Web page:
"Theater of the Stars" had me turning pages and staying up late; I was far from disappointed in the ending, but I was definitely disappointed that it had to end so soon. I seldom read a book twice, but I've already started on my second time through. There's so much here.
Susan O'Neill, Author, Don't Mean Nothing: Short Stories of Viet Nam
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4 of 4 people found the following review helpful By Larry L. Looney on December 29, 2003
Format: Hardcover
After reading Nicole Kelby's first novel, the brilliant and moving IN THE COMPANY OF ANGELS, I naturally worried that her next work would fall short of the high mark her debut attained. I needn't have been concerned. THEATER OF THE STARS shows without a doubt that she is a writer of exceptional talent and spirit - and that she has stories to convey that will leave an imprint on the soul of the reader long after the last page has been read.
The great Russian filmmaker Andrei Tarkovsky saw time as continually folding back upon itself, doubling itself at every instant, with the past continually co-existing with the present. I got a sense of that while reading this novel: the focus jumps from chapter to chapter between the present and the past, but it does so effortlessly and fluidly, never leaving me with the feeling that I was being jerked around. Kelby's gentle but thorough style, and her incredible sense of feeding information to the reader at just the right pace are responsible of this, I believe.
The story concerns a journey of memory and spirit undertaken by several characters, centering on two women, a mother and daughter. Both of them are physicists - and both of them have dizzying gaps in their memories of their pasts. When they set about to fill these gaps, and to reconcile the emptiness and pain they feel, a labyrinth of paths and lives appears - it is the unraveling of this labyrinth that draws the reader through the journey undertaken by these characters, and there are many wonderful discoveries to be made about them and ourselves along the way. There is quite a bit of science at play in the book - but not so much that a layman can't both appreciate and enjoy the ride.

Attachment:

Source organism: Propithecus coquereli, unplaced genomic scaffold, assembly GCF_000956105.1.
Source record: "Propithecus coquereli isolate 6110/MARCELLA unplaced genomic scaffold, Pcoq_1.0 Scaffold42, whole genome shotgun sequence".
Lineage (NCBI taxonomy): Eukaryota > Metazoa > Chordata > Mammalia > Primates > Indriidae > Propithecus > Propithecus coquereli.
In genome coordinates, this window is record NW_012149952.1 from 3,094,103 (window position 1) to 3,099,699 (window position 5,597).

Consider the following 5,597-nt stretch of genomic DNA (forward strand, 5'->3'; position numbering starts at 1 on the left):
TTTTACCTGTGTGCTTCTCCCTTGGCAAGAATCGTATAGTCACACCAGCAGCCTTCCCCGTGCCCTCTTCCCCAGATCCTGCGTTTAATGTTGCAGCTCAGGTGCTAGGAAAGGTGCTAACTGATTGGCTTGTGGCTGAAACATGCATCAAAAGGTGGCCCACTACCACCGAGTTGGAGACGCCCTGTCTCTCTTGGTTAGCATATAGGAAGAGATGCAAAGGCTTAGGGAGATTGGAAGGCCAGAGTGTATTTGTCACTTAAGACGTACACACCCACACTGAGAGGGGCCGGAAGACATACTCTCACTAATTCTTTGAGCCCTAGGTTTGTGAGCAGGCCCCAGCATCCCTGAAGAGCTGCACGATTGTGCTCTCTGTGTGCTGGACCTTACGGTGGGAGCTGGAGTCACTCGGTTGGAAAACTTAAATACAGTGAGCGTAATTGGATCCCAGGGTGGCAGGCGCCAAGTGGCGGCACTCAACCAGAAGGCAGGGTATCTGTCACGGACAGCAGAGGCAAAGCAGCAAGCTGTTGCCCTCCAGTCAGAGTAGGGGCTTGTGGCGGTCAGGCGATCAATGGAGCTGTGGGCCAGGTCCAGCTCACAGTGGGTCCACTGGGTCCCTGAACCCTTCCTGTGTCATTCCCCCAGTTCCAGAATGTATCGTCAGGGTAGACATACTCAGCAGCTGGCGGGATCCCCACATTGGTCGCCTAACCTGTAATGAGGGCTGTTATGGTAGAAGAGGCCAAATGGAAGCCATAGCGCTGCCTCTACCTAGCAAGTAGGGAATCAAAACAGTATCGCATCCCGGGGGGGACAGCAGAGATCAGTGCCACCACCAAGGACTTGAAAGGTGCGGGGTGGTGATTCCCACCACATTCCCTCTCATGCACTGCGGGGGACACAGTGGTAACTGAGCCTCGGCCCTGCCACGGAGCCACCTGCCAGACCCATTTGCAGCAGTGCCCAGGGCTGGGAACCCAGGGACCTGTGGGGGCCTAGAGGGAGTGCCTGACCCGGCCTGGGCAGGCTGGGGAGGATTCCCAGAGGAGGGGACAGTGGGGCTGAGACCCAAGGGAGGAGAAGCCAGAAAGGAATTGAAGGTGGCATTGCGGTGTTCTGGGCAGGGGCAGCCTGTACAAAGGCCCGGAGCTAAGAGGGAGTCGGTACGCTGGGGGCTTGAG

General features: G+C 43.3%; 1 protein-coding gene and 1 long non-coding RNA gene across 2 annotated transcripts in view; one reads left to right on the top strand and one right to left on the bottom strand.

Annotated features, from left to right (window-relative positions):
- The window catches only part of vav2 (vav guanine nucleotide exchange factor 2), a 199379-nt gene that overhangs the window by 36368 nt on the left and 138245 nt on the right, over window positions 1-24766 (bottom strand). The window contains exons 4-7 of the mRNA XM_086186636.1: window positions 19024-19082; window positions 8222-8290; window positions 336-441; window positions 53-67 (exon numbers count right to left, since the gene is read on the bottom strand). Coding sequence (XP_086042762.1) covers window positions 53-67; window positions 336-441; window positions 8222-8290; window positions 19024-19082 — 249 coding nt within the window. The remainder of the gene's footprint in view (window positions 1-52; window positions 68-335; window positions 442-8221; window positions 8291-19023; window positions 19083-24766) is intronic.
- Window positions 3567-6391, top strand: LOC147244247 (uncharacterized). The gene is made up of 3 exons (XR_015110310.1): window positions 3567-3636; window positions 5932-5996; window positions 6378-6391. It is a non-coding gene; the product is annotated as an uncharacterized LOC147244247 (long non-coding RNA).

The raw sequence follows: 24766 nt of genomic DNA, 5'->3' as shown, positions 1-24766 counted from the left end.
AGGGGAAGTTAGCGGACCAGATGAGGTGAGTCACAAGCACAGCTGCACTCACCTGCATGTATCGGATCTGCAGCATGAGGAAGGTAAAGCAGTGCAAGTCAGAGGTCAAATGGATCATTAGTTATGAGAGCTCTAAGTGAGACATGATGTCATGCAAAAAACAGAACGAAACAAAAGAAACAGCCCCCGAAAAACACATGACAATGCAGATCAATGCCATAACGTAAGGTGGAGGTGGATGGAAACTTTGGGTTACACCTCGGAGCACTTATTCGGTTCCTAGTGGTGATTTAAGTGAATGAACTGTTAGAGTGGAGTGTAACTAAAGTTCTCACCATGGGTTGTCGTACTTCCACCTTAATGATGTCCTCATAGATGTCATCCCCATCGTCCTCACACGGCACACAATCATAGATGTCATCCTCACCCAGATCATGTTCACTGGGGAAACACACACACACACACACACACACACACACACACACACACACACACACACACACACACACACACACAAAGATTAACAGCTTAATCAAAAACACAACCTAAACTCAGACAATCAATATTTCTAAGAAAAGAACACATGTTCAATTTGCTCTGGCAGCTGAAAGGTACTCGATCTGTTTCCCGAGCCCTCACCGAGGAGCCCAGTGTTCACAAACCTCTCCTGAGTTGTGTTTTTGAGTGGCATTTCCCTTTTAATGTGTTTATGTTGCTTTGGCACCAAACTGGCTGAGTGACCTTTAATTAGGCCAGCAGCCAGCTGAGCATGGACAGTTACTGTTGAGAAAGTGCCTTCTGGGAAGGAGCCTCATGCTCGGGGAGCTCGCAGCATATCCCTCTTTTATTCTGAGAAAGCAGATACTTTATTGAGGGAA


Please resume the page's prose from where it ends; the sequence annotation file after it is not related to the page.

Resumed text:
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By S. Keith on July 26, 2007
Format: Hardcover
I'm working backwards through Kelby's novels. I started with Whale Season which was remarkable cover to cover, every page, every sentence. However, Theater of the Stars worried me throughout the beginning of the book. I started to wonder if it was as good as Whale Season, but once the separate stories of lives started to show relevance with each other, the book became much more interesting. I couldn't put it down. An entirely different story concept written in the same style, Theater of the Stars is equal if not better than Whale Season, and I can't wait to read In the Company of Angels.
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By R. Lee Holz on November 27, 2011
Format: Kindle Edition Verified Purchase
Theater of the Stars is very different from Whale Season but is characterized by the same fluid writing style and engaging character development. The former is tragic and the later richly comedic. In terms of entertainment, I enjoyed the comedy more than the tragedy. If either book had a deeper message, I missed it.
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By Sara Diane on February 28, 2013
Format: Hardcover Verified Purchase
Kelby is one of those writers you fall in love with--you can't quite say why, except that her stories are thoughtful, unique, and very well told. I highly recommend any of her books.